A close look at language proficiency in post-secondary programs: Research and implications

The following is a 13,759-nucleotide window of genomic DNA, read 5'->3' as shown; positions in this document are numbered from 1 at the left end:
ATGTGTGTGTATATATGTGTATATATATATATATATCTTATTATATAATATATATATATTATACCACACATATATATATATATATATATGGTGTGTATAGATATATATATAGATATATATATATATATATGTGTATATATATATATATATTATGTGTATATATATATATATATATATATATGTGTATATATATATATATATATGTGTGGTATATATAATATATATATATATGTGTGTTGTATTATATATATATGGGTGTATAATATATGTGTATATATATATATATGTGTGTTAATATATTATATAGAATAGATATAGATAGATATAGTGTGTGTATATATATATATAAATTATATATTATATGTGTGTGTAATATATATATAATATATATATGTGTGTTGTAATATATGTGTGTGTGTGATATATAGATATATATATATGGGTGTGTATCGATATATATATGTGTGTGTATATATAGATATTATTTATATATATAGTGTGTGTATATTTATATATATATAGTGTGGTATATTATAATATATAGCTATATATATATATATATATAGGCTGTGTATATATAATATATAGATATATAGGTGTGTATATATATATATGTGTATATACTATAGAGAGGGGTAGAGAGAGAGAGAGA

Abbott et al’s (2013) final report on the Languages for All? initiative describes a vision in which every student in the country would have access to language learning opportunities in the U.S. within the next decade. It also describes an ideal scenario in which a significant portion of the population (30%) should eventually achieve a level of linguistic and cultural proficiency that would allow them to satisfy basic professional needs (Advanced proficiency), and 20% should reach a full professional level of proficiency that would allow them to function as global professionals (Superior proficiency) or experts (Distinguished proficiency). Are these realistic goals? What levels of proficiency do students learning languages at the post-secondary level typically attain? What types of proficiency do students attain after specific learning sequences? What extra-curricular experiences have the most positive effect on acquisition? In this talk we will explore these and other questions and the implications that they have for language programs. We will review research on proficiency attainment with special attention to data gathered as part of the Flagship Proficiency Initiative (2014-1017), in which over 9,000 college students of a variety of languages at each level of instruction were tested in speaking, reading and listening using national standardized assessments.